The Art of AJ Masthay

Hampton '09 - Bass Bomb

Concert art has been a large facet of the Phish scene for quite some time, as legions of fans have transformed into collectors who buy, sell and trade show posters. While this hobby, often bordering on obsession, once centered on official posters sold at the merch stands, in the past few years, more and more independent artists have been issuing their own print runs for shows. And, as a result, unofficial prints have found a legitimate niche in the collecting community. AJ Masthay, one of the leading independent Phish artists, has come into his own since the band has returned in this era, transforming his art into sought after collectibles with a style distinctly his own. The two prints AJ made for the band’s Hampton reunion, in his own words, “represented a turning point” for his work and took his art to “a new level.” Since then, his prints have become favorites of collectors for their bold, engaging imagery and vibrant colors schemes. I recently caught up AJ to talk about his history as an artist, the inspiration behind his work, and the current state of affairs at Masthay Studios.


MM: So, what came first, Phish or art?

Telluride 2010

AJM: Art came way before Phish—hell, my parents still have my kindergarten show & tell drawings of Spiderman! I was always the quintessential “art geek” throughout school, no interest in sports, proms, [or the more popular activities.] That’s probably one of the reasons I eventually clicked with heads and the counterculture surrounding the Grateful Dead and then Phish.

MM: Growing up, who were artists that you admired and who influenced your early vision?

AJM: When in art school getting my degree, I was heavily influenced by the old Italian Renaissance masters. I’ll never forget my first trip to Italy and just being blown away by Michelangelo’s slaves, unreal. My mentor at that time was a printmaker named Fred Wessel, and he really is the one who spurred on my love of prints and printmaking. As I became more interested in concert posters, I’d say my main influences were the works of Jeff Wood, Stanley Mouse and, of course, Jim Pollock.

MM: Talk a little bit about how you got into printing concert posters.

AJM: Well, I had to pay for going on tour somehow, right? I’m no good at making veggie burritos or French bread pizza, so it made sense to try to sell some artwork on the lots to help get me to the next shows. My absolute first experience selling on the lot was at the Lemonwheel. I had done a couple charcoal drawings of Jerry and made cheap photocopies of them to sell. Sure enough, they did pretty well at $5 a pop, and made me think maybe I had something here.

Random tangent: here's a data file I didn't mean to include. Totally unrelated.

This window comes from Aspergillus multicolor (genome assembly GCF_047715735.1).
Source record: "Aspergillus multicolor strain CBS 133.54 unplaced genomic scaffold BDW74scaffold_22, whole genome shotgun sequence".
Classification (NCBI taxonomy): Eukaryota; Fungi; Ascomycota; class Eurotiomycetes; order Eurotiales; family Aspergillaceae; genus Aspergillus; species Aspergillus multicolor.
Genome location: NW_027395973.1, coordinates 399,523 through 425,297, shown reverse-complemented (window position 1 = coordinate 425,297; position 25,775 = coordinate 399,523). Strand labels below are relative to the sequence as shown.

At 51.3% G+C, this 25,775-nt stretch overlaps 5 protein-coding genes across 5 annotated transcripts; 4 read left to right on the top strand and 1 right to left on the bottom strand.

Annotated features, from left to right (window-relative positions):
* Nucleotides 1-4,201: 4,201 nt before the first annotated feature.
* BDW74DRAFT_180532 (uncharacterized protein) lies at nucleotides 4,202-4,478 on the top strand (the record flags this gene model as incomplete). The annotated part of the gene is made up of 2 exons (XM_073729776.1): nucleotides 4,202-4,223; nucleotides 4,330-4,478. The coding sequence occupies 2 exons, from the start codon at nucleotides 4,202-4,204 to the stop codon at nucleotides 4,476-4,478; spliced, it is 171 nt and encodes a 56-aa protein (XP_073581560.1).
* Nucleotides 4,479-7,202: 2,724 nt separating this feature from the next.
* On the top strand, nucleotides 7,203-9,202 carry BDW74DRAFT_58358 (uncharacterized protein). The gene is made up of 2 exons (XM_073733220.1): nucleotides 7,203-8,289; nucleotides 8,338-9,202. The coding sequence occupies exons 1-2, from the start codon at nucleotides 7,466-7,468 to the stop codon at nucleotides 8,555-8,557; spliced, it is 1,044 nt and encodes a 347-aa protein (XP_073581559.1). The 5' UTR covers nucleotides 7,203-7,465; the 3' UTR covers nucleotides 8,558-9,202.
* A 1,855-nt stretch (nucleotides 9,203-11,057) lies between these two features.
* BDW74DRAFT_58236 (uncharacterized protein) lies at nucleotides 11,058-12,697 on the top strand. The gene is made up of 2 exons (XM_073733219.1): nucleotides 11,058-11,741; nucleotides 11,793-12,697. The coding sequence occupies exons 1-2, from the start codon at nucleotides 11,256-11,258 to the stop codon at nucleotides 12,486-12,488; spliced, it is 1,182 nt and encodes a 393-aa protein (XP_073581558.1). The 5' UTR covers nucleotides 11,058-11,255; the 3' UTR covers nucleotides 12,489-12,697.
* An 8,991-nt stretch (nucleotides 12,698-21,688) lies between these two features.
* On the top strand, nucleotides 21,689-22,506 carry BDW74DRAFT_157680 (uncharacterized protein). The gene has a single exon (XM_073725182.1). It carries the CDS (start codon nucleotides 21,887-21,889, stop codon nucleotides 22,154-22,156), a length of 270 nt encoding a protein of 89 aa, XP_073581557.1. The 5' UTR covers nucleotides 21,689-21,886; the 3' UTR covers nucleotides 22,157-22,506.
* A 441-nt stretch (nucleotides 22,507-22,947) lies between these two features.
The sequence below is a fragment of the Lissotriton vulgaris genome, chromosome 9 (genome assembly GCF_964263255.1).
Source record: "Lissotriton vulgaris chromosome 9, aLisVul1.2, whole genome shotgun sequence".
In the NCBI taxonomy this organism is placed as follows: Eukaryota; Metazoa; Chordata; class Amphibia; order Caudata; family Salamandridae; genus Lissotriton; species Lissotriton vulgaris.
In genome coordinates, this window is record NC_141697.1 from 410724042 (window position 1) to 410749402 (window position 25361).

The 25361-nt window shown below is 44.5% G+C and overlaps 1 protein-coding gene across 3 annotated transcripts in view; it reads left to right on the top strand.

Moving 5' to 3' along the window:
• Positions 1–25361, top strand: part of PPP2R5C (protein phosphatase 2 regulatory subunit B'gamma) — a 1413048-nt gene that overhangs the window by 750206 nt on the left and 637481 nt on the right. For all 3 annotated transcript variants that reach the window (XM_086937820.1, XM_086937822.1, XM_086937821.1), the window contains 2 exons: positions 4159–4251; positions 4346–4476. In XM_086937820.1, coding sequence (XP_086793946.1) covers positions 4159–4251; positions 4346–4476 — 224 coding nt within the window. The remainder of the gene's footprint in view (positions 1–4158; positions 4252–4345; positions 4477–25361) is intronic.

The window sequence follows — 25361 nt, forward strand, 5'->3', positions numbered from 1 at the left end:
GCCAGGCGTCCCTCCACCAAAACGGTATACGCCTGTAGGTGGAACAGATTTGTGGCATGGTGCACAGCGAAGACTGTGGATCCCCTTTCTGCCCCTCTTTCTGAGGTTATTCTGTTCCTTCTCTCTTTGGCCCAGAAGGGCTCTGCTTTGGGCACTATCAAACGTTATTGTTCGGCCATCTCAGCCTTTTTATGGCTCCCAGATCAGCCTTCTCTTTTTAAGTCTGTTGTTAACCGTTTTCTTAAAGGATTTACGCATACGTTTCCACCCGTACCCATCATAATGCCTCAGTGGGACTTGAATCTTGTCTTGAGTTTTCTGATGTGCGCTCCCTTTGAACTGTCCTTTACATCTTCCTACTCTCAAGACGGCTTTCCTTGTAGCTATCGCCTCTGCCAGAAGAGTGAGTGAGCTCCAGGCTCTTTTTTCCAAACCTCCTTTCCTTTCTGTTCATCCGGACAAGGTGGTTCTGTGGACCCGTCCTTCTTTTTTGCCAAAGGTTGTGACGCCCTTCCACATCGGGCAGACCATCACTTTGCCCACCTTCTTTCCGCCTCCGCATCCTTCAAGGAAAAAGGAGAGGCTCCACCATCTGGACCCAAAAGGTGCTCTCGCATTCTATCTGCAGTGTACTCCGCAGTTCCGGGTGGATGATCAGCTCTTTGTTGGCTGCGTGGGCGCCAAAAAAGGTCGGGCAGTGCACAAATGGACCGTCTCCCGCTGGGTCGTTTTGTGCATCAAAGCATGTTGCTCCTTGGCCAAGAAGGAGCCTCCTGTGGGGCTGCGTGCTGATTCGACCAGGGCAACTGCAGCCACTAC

Fresh out of college I still had access to my university’s printshop, so I’d sneak in there and crank out 50 or so prints for upcoming shows to sell on the lots. Next thing I knew I found my own press and was able to set up my own humble printshop. I think the first works I created specific to the scene were back on TAB tour in 2001. These were small editions done on an etching press. They were well received and things just kind of snowballed from there.

Atlantic City 2010 Triptych

MM: Your prints have gained popularity for their bold imagery, thick use of paint, and vibrant colors. Explain a little how you’re vision and style has developed.

AJM: I’ve always loved dynamic compositions when it comes to artwork, I guess that’s where a lot of the bold imagery comes from. I believe it’s important to create a lot of depth in a print, places where the viewer can crawl into the image and get lost. I also love breaking the borders of an image, again, making parts of the print appear to jump off the page.

The vibrant colors come from my traditional printmaking background and preference for oil based inks over water. I often get comments about the “smell” of opening a fresh tube from my studio, which is due to the oil based inks. Also the fact that I layer my inks on the paper gives the colors more depth and after enough layers, a really nice glossy sheen that you don’t typically find on other prints.

MM: Have you been hired to do official work for any bands?